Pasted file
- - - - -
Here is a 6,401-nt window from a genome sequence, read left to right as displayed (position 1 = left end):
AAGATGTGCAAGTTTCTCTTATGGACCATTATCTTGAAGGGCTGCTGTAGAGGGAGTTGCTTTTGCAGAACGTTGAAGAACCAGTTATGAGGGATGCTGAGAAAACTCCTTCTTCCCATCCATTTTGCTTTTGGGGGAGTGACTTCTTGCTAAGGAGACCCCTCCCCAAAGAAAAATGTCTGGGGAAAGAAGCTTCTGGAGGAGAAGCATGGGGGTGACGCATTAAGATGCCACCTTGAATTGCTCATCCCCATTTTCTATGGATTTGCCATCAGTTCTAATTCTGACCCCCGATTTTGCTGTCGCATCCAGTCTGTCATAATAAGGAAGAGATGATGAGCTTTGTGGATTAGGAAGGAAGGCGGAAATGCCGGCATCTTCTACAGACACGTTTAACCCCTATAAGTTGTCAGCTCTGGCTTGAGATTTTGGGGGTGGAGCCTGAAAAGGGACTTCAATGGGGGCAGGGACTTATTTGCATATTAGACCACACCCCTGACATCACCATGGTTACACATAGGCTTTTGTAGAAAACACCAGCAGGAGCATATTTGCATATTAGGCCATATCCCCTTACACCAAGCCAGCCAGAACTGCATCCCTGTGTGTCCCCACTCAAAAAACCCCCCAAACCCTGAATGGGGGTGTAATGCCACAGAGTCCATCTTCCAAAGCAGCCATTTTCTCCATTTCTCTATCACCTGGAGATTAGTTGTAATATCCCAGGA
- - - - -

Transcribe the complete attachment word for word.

Here is a 6,401-nt window from a genome sequence, read left to right as displayed (position 1 = left end):
AAGATGTGCAAGTTTCTCTTATGGACCATTATCTTGAAGGGCTGCTGTAGAGGGAGTTGCTTTTGCAGAACGTTGAAGAACCAGTTATGAGGGATGCTGAGAAAACTCCTTCTTCCCATCCATTTTGCTTTTGGGGGAGTGACTTCTTGCTAAGGAGACCCCTCCCCAAAGAAAAATGTCTGGGGAAAGAAGCTTCTGGAGGAGAAGCATGGGGGTGACGCATTAAGATGCCACCTTGAATTGCTCATCCCCATTTTCTATGGATTTGCCATCAGTTCTAATTCTGACCCCCGATTTTGCTGTCGCATCCAGTCTGTCATAATAAGGAAGAGATGATGAGCTTTGTGGATTAGGAAGGAAGGCGGAAATGCCGGCATCTTCTACAGACACGTTTAACCCCTATAAGTTGTCAGCTCTGGCTTGAGATTTTGGGGGTGGAGCCTGAAAAGGGACTTCAATGGGGGCAGGGACTTATTTGCATATTAGACCACACCCCTGACATCACCATGGTTACACATAGGCTTTTGTAGAAAACACCAGCAGGAGCATATTTGCATATTAGGCCATATCCCCTTACACCAAGCCAGCCAGAACTGCATCCCTGTGTGTCCCCACTCAAAAAACCCCCCAAACCCTGAATGGGGGTGTAATGCCACAGAGTCCATCTTCCAAAGCAGCCATTTTCTCCATTTCTCTATCACCTGGAGATTAGTTGTAATATCCCAGGA